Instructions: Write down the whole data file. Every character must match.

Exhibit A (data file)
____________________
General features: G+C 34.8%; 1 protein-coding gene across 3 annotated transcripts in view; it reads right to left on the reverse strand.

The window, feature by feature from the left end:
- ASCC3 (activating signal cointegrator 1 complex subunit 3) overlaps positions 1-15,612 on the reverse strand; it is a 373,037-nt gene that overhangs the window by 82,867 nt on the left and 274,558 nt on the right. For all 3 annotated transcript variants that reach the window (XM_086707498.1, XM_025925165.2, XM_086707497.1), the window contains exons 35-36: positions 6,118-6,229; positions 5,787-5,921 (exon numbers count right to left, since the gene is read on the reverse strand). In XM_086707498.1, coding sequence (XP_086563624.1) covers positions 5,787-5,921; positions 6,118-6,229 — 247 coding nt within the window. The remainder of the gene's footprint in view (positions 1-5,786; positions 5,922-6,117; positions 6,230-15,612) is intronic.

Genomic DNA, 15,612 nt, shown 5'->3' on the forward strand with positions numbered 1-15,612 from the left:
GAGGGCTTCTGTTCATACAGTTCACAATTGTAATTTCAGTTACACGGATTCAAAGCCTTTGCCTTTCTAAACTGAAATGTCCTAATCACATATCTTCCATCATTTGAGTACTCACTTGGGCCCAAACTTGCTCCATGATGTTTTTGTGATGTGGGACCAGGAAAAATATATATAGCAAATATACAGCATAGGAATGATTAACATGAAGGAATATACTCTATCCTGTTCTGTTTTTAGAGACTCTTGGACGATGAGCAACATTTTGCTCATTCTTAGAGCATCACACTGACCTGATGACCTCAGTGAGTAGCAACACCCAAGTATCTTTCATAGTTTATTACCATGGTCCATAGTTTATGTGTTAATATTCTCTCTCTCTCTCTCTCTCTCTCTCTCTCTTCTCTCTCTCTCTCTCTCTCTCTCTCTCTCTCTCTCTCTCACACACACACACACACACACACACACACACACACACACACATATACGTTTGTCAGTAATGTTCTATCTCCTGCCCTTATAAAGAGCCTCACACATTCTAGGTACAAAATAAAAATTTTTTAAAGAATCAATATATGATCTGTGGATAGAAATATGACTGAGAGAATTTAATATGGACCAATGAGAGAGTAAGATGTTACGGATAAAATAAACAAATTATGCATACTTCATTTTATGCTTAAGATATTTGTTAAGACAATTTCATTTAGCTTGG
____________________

General features: G+C 34.8%; 1 protein-coding gene across 3 annotated transcripts in view; it reads right to left on the reverse strand.

The window, feature by feature from the left end:
- ASCC3 (activating signal cointegrator 1 complex subunit 3) overlaps positions 1-15,612 on the reverse strand; it is a 373,037-nt gene that overhangs the window by 82,867 nt on the left and 274,558 nt on the right. For all 3 annotated transcript variants that reach the window (XM_086707498.1, XM_025925165.2, XM_086707497.1), the window contains exons 35-36: positions 6,118-6,229; positions 5,787-5,921 (exon numbers count right to left, since the gene is read on the reverse strand). In XM_086707498.1, coding sequence (XP_086563624.1) covers positions 5,787-5,921; positions 6,118-6,229 — 247 coding nt within the window. The remainder of the gene's footprint in view (positions 1-5,786; positions 5,922-6,117; positions 6,230-15,612) is intronic.

Genomic DNA, 15,612 nt, shown 5'->3' on the forward strand with positions numbered 1-15,612 from the left:
GAGGGCTTCTGTTCATACAGTTCACAATTGTAATTTCAGTTACACGGATTCAAAGCCTTTGCCTTTCTAAACTGAAATGTCCTAATCACATATCTTCCATCATTTGAGTACTCACTTGGGCCCAAACTTGCTCCATGATGTTTTTGTGATGTGGGACCAGGAAAAATATATATAGCAAATATACAGCATAGGAATGATTAACATGAAGGAATATACTCTATCCTGTTCTGTTTTTAGAGACTCTTGGACGATGAGCAACATTTTGCTCATTCTTAGAGCATCACACTGACCTGATGACCTCAGTGAGTAGCAACACCCAAGTATCTTTCATAGTTTATTACCATGGTCCATAGTTTATGTGTTAATATTCTCTCTCTCTCTCTCTCTCTCTCTCTCTCTTCTCTCTCTCTCTCTCTCTCTCTCTCTCTCTCTCTCTCTCACACACACACACACACACACACACACACACACACACACACATATACGTTTGTCAGTAATGTTCTATCTCCTGCCCTTATAAAGAGCCTCACACATTCTAGGTACAAAATAAAAATTTTTTAAAGAATCAATATATGATCTGTGGATAGAAATATGACTGAGAGAATTTAATATGGACCAATGAGAGAGTAAGATGTTACGGATAAAATAAACAAATTATGCATACTTCATTTTATGCTTAAGATATTTGTTAAGACAATTTCATTTAGCTTGG